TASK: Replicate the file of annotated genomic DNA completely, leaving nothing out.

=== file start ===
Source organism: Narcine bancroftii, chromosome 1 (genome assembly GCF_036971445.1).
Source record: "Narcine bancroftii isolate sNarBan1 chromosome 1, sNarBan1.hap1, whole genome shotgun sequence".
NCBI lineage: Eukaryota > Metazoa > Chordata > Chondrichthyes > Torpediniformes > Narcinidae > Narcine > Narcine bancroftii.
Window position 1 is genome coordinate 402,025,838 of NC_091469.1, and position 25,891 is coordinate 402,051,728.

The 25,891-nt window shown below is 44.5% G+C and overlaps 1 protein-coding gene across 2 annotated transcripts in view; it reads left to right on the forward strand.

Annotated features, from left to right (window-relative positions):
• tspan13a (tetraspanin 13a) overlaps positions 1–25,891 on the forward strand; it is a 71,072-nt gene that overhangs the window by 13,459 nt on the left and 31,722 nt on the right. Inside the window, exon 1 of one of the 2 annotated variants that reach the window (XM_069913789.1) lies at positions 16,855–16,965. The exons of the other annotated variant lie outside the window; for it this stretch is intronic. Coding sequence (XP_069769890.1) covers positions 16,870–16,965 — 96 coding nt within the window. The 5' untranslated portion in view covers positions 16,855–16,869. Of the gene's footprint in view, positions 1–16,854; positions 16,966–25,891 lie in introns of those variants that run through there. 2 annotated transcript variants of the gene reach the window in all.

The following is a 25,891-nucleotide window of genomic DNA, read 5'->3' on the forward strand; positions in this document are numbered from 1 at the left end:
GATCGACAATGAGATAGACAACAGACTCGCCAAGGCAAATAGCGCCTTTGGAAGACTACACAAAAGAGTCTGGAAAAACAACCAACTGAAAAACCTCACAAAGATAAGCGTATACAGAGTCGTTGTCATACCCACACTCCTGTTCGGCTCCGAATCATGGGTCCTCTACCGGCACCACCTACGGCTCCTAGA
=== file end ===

Source organism: Narcine bancroftii, chromosome 1 (genome assembly GCF_036971445.1).
Source record: "Narcine bancroftii isolate sNarBan1 chromosome 1, sNarBan1.hap1, whole genome shotgun sequence".
NCBI lineage: Eukaryota > Metazoa > Chordata > Chondrichthyes > Torpediniformes > Narcinidae > Narcine > Narcine bancroftii.
Window position 1 is genome coordinate 402,025,838 of NC_091469.1, and position 25,891 is coordinate 402,051,728.

The 25,891-nt window shown below is 44.5% G+C and overlaps 1 protein-coding gene across 2 annotated transcripts in view; it reads left to right on the forward strand.

Annotated features, from left to right (window-relative positions):
• tspan13a (tetraspanin 13a) overlaps positions 1–25,891 on the forward strand; it is a 71,072-nt gene that overhangs the window by 13,459 nt on the left and 31,722 nt on the right. Inside the window, exon 1 of one of the 2 annotated variants that reach the window (XM_069913789.1) lies at positions 16,855–16,965. The exons of the other annotated variant lie outside the window; for it this stretch is intronic. Coding sequence (XP_069769890.1) covers positions 16,870–16,965 — 96 coding nt within the window. The 5' untranslated portion in view covers positions 16,855–16,869. Of the gene's footprint in view, positions 1–16,854; positions 16,966–25,891 lie in introns of those variants that run through there. 2 annotated transcript variants of the gene reach the window in all.

The following is a 25,891-nucleotide window of genomic DNA, read 5'->3' on the forward strand; positions in this document are numbered from 1 at the left end:
GATCGACAATGAGATAGACAACAGACTCGCCAAGGCAAATAGCGCCTTTGGAAGACTACACAAAAGAGTCTGGAAAAACAACCAACTGAAAAACCTCACAAAGATAAGCGTATACAGAGTCGTTGTCATACCCACACTCCTGTTCGGCTCCGAATCATGGGTCCTCTACCGGCACCACCTACGGCTCCTAGA